I started this mostly yucky painting by first using Procreate to design a color plan to work from (below) that I unfortunately didn’t exactly stick to. I like the digital version much better. Then I did a black and white underpainting in acrylic before painting in oils.

Color plan done in Procreate and black and white photo for values
Color plan done in Procreate and black and white photo for values
Photo of set up
Photo of set up

Semi-Fail Flower Sketch

Stolen Vine, Gouache on watercolor paper, 11x8.5 inches
Stolen Vine, Gouache on watercolor paper, 11×8.5 inches

I painted this sketch from life in gouache from a piece of a vine I ripped off a neighbor’s fence (they’ve moved and the house is being sold so nobody cares). I started with the flowers, which was a good thing because they shriveled quickly.

I don’t know why I feel compelled to post things that weren’t successful but I guess I appreciate seeing other people’s fails, so why not. I was happy with my drawing but just couldn’t get the gouache to work the way I wanted and the pitcher got really muddy and icky colored. At least I got the drawing pretty close to reality. Below is a photo of the setup.

Photo of the setup

Testing Acryla Gouache with Figs and Daffodils

Last figs before pruning, gouache in journal
Last figs before pruning, gouache in journal

I tested the Holbein Acryla Gouache Mixing Set with the last figs from my tree before it got pruned for the winter. Working with the Acryla Gouache seems less like gouache and more like a somewhat more opaque, matte acrylic paint. I’ve been told it works well for underpainting under regular gouache or even oil paints. You can also use acryla gouache over regular gouache to correct problems, which I tried in the painting below.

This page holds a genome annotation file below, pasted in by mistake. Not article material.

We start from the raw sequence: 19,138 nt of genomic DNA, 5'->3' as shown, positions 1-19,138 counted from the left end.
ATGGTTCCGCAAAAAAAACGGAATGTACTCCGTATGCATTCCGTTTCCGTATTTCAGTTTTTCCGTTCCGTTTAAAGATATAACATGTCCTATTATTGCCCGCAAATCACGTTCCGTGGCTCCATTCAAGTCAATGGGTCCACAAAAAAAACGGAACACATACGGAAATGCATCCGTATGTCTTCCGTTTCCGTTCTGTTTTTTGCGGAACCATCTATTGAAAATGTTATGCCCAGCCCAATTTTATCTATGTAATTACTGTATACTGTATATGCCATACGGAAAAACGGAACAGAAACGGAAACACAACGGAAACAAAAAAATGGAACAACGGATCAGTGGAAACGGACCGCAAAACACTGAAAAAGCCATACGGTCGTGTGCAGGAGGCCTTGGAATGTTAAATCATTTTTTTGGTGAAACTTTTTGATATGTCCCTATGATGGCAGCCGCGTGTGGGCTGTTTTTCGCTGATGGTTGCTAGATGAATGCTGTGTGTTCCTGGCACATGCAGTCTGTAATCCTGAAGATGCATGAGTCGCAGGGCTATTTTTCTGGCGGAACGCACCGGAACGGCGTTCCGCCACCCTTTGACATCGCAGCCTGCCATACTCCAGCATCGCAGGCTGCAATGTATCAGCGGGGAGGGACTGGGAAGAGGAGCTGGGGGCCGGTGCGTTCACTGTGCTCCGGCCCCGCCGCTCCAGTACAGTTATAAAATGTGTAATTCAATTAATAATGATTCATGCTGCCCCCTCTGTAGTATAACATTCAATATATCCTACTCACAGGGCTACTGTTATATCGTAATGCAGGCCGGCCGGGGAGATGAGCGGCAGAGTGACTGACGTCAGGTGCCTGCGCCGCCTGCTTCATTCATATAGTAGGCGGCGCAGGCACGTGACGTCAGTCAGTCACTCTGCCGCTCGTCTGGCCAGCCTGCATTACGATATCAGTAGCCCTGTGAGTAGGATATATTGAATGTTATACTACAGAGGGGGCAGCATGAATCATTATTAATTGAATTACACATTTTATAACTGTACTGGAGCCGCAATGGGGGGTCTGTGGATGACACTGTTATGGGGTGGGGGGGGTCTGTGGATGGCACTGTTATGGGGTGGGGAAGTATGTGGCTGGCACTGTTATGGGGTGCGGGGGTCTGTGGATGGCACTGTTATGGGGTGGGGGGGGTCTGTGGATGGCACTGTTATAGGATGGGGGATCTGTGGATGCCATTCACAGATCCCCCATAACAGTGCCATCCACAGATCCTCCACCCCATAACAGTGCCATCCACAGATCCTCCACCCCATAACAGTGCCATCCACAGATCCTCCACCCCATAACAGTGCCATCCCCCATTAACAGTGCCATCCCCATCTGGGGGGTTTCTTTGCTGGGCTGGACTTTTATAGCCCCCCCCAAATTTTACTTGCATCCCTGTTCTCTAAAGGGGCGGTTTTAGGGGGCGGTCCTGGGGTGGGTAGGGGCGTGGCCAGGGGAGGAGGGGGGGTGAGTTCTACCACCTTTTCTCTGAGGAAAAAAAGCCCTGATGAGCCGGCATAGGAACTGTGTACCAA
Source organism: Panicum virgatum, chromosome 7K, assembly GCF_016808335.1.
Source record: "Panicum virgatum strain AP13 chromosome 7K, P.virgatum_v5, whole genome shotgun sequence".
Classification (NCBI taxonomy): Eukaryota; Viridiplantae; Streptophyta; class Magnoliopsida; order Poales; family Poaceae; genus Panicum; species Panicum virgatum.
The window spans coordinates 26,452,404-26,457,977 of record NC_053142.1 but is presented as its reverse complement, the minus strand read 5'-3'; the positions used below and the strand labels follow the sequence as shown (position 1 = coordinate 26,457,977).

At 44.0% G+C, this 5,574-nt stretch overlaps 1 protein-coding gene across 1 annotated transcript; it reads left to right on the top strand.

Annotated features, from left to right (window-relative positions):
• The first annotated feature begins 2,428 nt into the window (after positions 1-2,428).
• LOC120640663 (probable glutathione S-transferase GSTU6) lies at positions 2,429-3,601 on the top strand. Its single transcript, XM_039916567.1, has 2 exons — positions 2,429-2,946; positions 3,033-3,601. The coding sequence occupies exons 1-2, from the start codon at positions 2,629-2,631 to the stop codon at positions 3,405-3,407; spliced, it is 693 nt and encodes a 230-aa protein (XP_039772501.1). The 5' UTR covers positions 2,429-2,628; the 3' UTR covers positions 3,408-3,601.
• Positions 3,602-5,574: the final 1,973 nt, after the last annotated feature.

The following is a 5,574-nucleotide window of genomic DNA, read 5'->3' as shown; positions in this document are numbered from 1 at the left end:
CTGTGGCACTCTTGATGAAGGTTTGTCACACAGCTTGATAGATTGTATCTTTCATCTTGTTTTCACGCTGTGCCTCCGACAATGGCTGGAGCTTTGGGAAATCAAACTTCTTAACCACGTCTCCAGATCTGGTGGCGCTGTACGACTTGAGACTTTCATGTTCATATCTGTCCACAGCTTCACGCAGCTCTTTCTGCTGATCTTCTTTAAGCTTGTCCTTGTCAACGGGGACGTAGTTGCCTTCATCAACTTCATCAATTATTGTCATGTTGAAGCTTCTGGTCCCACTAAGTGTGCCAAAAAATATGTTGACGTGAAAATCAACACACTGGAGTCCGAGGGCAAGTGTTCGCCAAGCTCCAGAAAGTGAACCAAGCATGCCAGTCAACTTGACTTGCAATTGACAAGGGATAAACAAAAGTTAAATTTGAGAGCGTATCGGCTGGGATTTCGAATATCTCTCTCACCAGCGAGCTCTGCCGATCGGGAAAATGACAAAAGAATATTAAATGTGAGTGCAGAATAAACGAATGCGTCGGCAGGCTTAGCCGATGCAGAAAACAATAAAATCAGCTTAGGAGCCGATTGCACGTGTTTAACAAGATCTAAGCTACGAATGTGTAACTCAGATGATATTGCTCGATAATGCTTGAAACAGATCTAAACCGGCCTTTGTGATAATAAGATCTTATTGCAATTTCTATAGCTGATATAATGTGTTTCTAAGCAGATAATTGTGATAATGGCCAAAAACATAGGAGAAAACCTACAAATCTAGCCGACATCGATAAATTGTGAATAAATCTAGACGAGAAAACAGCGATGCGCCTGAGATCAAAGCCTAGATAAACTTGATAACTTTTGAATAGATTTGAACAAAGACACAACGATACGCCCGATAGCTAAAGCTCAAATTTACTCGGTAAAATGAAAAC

Daffodils in gouache and acrylic gouache, 8.5” x 11.5” on hot press paper
Daffodils in gouache and acrylic gouache, 8.5” x 11.5” on hot press paper

I painted these daffodils in gouache on hot press paper (which I don’t think works well for gouache…not sure yet). Then I added acrylic gouache over the top to try to fix the mess I made because I had been lazy with drawing the ellipses on the glass…got a little over confident and thought I could just whip them out. But I couldn’t, hence massive corrections and then just giving up.

It’s so simple: get the drawing right first!

Rose in Mom’s Milk Glass Vase

Rose in Mom’s Milkglass Vase, oil on Dura-Lar, 12×9″

This was a fun two afternoon painting. Below are the steps in the work in progress and photo of the setup. This was painted about a year after my mother passed away. It’s poignant to be painting some of her special glassware.

Rose in Mom's Milkglass Vase, Procreate sketch on iPad.

Rose in Mom’s Milkglass Vase, Procreate sketch on iPad.

iPad on the easel with still life set up

iPad on the easel with still life set up

Photo of the set up

Photo of the set up